A novel topical high-concentrated, crosslinked hyaluronic acid eye drop could expand the options that surgeons have available for improving wound care, healing, and regenerative medicine for a variety of corneal injuries.
NOVEL HA EYE DROP
A novel and proprietary high-concentration, crosslinked HA eye drop was developed that withstands the forces of blinking and tear turnover on the ocular surface.3 Because of its remarkable physical properties as a highly concentrated crosslinked eye drop, this HA drop becomes a transparent and non-blurring fluid that shear thins under the force of the blinking eyelids. By providing a thin coating on the surface of the eye, it serves as a hydrating protectant and lubricant that facilitates acceleration of corneal re-epithelialization.1,4
This high-concentration (0.75%), crosslinked HA has demonstrated to provide a mechanical barrier that aids in the management of corneal epitheliopathies and accelerates re-epithelialization in animals with traumatic corneal injuries and non-healing persistent corneal defects. This has been demonstrated in preclinical studies,2 as well as in "real-world" clinical ophthalmic veterinary use in dogs and cats.3-6
Given the tremendous unmet need in humans for a well-tolerated and easy-to-apply HA agent that can hydrate, lubricate, and accelerate corneal wound repair, EyeGate Pharmaceuticals (Waltham, MA) conducted the first in-human study to evaluate the efficacy of this formulation of HA in subjects with large corneal defects.
"HA is a well-known and trusted substance, but based on the early work in photorefractive keratectomy (PRK) patients, this formulation appears to be very unique," said Dan Durrie, MD, Durrie Vision, Overland Park, KS. "Clinical trials in PRK patients don't necessarily represent the greatest need, but (they) are a very good model to demonstrate wound-healing capabilities, which should have broader applications for our patients.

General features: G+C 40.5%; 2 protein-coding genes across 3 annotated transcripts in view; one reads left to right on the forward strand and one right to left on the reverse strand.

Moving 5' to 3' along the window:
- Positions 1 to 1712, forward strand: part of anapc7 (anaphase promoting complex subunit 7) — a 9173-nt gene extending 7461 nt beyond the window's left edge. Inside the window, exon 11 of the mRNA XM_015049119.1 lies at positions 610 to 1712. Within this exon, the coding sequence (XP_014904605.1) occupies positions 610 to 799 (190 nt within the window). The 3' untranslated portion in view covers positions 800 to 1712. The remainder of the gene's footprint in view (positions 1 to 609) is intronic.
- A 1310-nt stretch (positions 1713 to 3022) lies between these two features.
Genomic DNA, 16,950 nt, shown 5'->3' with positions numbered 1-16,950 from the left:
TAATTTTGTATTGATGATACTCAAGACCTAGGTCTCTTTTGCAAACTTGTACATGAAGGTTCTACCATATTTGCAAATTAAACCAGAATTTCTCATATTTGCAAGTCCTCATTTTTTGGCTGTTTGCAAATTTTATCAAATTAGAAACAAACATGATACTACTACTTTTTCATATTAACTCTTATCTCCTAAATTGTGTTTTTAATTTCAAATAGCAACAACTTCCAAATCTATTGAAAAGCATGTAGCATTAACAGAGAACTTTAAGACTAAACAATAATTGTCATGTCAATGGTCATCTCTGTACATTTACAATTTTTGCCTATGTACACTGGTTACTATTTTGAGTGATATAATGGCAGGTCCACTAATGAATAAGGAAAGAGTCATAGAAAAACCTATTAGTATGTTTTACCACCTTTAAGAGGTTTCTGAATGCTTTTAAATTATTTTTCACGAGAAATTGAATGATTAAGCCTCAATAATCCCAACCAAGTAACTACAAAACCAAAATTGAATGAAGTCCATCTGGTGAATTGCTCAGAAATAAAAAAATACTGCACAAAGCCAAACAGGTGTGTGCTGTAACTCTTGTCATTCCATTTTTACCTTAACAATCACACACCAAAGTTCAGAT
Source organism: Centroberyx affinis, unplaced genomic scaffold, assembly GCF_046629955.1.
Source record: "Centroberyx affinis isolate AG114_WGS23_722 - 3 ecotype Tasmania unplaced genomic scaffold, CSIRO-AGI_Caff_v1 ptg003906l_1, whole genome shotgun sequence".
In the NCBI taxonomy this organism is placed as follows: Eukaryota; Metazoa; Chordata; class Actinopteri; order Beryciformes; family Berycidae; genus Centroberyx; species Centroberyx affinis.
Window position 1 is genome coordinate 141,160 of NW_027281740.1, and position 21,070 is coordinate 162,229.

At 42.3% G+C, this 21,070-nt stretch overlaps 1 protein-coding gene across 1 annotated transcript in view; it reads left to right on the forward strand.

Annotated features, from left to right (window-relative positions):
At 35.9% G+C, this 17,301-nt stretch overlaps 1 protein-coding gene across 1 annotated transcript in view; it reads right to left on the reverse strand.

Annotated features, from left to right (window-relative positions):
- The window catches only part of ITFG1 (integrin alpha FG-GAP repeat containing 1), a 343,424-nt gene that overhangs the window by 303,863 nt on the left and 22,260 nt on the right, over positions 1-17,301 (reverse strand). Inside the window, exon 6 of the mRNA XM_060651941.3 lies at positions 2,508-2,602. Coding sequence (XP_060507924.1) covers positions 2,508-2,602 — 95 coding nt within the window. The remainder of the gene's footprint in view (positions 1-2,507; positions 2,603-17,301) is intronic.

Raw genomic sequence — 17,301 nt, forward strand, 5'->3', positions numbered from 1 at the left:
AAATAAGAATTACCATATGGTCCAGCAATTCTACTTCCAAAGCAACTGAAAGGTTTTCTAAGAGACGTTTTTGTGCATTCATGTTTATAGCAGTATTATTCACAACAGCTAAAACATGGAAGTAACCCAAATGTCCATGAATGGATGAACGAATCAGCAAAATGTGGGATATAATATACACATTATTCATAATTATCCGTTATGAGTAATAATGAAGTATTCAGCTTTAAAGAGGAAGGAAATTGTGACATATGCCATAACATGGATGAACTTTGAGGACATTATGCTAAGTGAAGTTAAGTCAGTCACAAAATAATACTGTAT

"I'm excited to see the results of the upcoming trials and where this will lead in treating a variety of epitheliopathies, including dry eye," Dr. Durrie added
BARBARA WIROSTKO, MD
E: [email protected]
Dr. Wirostko is chief medical officer for EyeGate Pharmaceuticals; co-founder of Jade Therapeutics; and adjunct professor of ophthalmology, Moran Eye Center, University of Utah, Salt Lake City. She is also a stockholder in EyeGate.
1. Wirostko B, Mann BK, Williams DL, Prestwich GD. Ophthalmic uses of a thiol-modified hyaluronan-based hydrogel. Adv Wound Care (New Rochelle) 2014; 3:708-716.
2. Yang G, Prestwich GD, Mann BK. Thiolated carboxymethyl-hyaluronic-Acid-based biomaterials enhance wound healing in rats, dogs, and horses. ISRN Vet Sci 2011; Article ID 851593. doi: 10.5402/2011/851593. Accessed July 7, 2017 at http://dx.doi.org/10.5402/2011/851593
3. Williams DL, Mann BK. A crosslinked HA-based hydrogel ameliorates dry eye symptoms in dogs. Int J Biomater 2013, Article ID 460437. Accessed July 7, 2017 at http://dx.doi.org/10.1155/2013/460437
4. Yang G, Espandar L, Mamalis N, Prestwich GD. A crosslinked hyaluronan gel accelerates healing of corneal epithelial abrasion and alkali burn injuries in rabbits. Vet Ophthalmol 2010; 13:144-150.
5. Williams DL, Wirostko BM, Gum G, Mann B. Topical crosslinked HA-based hydrogel accelerates closure of corneal epithelial defects and repair of stromal ulceration in companion animals. Invest Ophthalmol Vis Sci. 2017;58:4616-4622. doi: 10.1167/iovs.16-20848.
6. Williams DL, Mann BK. Efficacy of a crosslinked hyaluronic acid-based hydrogel as a tear film supplement: a masked controlled study. PLoS ONE 2014; 9: e99766. doi:10.1371/journal.pone.0099766. Accessed July 7, 2017 at http://journals.plos.org/plosone/article?id=10.1371/journal.pone.0099766
7. Daniel S. Durrie MD, Darcy Wolsey, MD, MPH, Vance Thompson, MD, Carol Assang, Brenda Mann, PhD, Barbara Wirostko, MD. Accelerating re-epithelialization after photorefractive keratectomy with an ocular bandage gel. Journal of Cataract and Refractive Surgery. Accepted and in press Nov 2017.